The Mighty Viking

Conquering those things we must, one story at a time

Morning Start-up

Morning Start-up

From somewhere deep in the sawmill floor, there starts a rumble.  

Good morning, Beastie.  I’ve missed you these months since I last visited.

It is no mere random rumble that signals the waking day.  I know, from years of listening, exactly what motor was just started.  And can predict the next.  Far across the expanse, a conveyor belt begins its toil.  A floor chain begins to drag its way through smooth-worn races.  The whine of hydraulic systems scream to life.  Like an orchestra warming up and tuning in its pit, the double bass and the oboe thrum, the trumpet blares, the flutes trill.  The saws whisper to life around their wheels.  I stand on a catwalk, waiting for my work to begin, to see how well each machine operates.  My calibration work the previous night will prove itself through repetition.  

But first, I let them warm up.

I listen to their private rituals, the sub-steel begins to vibrate with a complex harmonic, each machine putting some timbre into the growing cacophony.  I smell the air filling with the scent of saw-guide water, lube oil, hot rubber as a conveyor settles into its track, and yesterday’s dust is disturbed and wafts like yesterday’s coffee.

But I do not look.  Not yet.  I hear.  I smell.  I feel the pulse quickening through the steel beneath me.  I have no need for eyes yet to know what I sense.

And then, it begins.  From the dark void where the biggest machines loom like monsters in a closet, the mighty bandsaws sing out their first long notes.  16 feet of log is cut into three unequal parts, two dropping off to the sides, the center carried on through till it reaches the end of it run to the next transfer.  With a heavy, lumbering thud it roll onto its infeed toward the canter.

From my place between the edgers, the scent of green pine sawdust wafts and flows with Life, spreading over the mill like a morning mist.  The newly-opened wood has announced its arrival.   I still wait, still hearing the rhythm of motors, knowing where each mechanical thud indicates the arrival and passing of a board.  I still only smell.  Only feel.  It is not yet time to see.

Not quite yet.

The first boards crest the incline, are singling up into their lugs, and dropping over the decline one at a time.  I know this with my back turned.  They trigger the infeed table, and nearby mechanisms join the jangled rhythm of the music.  I recognize through all this seeming random vibrations the peculiar pulse of the individuals like footsteps of old friends approaching my door.  And still, I do not see yet.  Almost, but not quite yet.

And then, with a crack like thunder a Board is caught up in mechanical forces, drawn onto the infeed table, and positioned for its sacrifice.  Boom, there’s the first press roll.  It won’t be long now – a few seconds in fact.  One roll, two rolls, and then out of nowhere the shrill sound of three circular saws slashing their way through the board.  There will be two pieces for me to watch.  Three rolls, four rolls, and they begin to lift in reverse order.  It is directly behind me, hidden in an iron chamber. But the sawdust begins to spit out down the conveyor below me.  The first board is nearly here.  Now.  Now is the time to see.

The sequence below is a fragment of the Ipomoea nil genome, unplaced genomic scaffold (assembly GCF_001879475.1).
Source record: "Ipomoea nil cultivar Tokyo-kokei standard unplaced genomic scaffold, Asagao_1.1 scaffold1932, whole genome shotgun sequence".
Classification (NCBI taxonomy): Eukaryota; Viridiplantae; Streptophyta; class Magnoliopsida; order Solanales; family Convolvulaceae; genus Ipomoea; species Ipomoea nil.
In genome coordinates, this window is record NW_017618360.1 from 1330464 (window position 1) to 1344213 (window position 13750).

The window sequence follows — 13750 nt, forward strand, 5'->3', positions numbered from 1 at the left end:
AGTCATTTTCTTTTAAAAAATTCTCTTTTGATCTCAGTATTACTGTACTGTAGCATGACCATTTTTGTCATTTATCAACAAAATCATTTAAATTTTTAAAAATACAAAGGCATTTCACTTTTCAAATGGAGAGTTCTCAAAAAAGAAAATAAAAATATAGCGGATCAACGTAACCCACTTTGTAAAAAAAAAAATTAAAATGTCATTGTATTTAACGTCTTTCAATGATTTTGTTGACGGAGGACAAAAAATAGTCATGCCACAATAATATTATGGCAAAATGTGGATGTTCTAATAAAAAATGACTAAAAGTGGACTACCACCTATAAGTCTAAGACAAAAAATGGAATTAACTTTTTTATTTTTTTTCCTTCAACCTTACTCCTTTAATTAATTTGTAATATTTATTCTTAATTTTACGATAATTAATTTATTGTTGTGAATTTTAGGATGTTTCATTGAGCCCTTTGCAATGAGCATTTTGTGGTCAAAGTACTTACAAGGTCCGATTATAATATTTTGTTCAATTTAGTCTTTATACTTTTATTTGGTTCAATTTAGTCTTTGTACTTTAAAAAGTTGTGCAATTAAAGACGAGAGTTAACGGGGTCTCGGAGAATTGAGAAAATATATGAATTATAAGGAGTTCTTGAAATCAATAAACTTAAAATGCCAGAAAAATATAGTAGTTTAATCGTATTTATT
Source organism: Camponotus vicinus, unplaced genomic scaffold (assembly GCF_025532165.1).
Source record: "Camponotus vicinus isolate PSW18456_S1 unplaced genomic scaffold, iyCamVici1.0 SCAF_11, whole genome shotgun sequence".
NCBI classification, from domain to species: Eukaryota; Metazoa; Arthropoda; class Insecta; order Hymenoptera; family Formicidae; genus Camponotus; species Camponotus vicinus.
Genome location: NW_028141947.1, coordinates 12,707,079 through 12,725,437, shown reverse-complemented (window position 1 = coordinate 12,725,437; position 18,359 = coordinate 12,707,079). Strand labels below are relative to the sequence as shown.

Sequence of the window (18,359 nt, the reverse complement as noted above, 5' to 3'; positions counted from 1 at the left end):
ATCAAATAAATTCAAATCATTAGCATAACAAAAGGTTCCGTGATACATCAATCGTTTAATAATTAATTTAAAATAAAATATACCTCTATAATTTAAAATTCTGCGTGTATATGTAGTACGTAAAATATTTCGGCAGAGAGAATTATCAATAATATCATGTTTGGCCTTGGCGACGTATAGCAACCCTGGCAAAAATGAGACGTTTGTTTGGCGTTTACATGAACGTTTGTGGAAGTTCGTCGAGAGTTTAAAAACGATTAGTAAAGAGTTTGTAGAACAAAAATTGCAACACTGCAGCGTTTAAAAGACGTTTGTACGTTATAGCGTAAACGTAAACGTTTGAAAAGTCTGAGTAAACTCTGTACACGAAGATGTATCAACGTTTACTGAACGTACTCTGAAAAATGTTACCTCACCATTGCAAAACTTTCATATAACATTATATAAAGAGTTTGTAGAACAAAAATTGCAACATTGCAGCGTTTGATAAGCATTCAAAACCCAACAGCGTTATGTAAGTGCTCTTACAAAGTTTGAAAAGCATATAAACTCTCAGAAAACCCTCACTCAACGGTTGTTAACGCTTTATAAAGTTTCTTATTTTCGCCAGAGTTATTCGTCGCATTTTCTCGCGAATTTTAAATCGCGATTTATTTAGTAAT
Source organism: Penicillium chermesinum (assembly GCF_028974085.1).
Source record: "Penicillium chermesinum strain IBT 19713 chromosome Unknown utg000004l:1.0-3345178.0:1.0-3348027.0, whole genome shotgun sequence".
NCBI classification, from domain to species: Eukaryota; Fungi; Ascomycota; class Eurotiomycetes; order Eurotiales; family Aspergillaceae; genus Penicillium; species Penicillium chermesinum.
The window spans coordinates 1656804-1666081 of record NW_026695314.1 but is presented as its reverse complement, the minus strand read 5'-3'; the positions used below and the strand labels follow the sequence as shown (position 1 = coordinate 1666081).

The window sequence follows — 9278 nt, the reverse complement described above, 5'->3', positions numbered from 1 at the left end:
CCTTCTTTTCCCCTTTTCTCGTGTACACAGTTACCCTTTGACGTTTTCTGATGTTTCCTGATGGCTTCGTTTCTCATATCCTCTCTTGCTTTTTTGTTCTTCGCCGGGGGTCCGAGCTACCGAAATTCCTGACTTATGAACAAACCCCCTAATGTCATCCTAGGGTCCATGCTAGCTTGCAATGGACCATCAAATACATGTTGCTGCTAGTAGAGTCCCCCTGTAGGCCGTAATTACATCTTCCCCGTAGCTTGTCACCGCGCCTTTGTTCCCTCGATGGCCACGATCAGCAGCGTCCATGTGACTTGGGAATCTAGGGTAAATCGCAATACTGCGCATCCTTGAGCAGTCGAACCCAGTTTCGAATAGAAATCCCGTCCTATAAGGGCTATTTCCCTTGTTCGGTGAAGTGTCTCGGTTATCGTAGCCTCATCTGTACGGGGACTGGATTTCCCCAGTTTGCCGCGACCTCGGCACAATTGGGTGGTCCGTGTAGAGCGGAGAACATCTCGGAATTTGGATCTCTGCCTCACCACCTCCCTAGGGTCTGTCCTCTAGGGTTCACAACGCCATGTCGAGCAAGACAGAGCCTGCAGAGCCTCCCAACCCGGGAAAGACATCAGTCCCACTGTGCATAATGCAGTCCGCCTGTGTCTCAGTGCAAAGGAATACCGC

And suddenly, in my mind the entirety of this huge monster of a mill disappears from me, and only this conveyor exists.  At five-hundred feet per minute the light blonde pine of two boards and two edgings burst out from under the catwalk and into view, flying with sure efficiency.  In a fraction of a second I see where the saws cut, analyzing the position of the cut edges against what I know should be.  One twelve-footer and one eight-footer have been made.  The edgings, not even but well-balanced, have been separated from the board as close to the edge as the wane allows for these boards. They are parted from the boards at the end of the conveyor, by steel fingers that lift only the boards, and drop into the waste conveyor while the boards travel on to their next destination.

It was a good cut.

And then, as seamlessly as it left, the rumbling roar of the mill floods back into my consciousness, and my eyes see nothing again.  In a half-hour, the entirety of my mind will have tuned itself to the rhythmic dance, cycling between seeing and feeling several times a minute.

But for now, this first board is alone.  There is a hole in my mind where the second board should be, and it niggles at my awareness.  I finally turn, and see that the operator is wrestling the Board back into position – it had twisted sideways.  He will leave it once it’s restored, boards move better in groups sometimes.  And so I go back to waiting, listening, marveling at the Beast, at its pulse and rhythm, at the ripple of its sinews.

Yes, good morning Beastie.  It’s been too long.

 

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One Response to “Morning Start-up”

  1. Brig says:

    OMG… this is beautiful. Thank You!
    I can hardly wait to share it with my son, the builder of mills.

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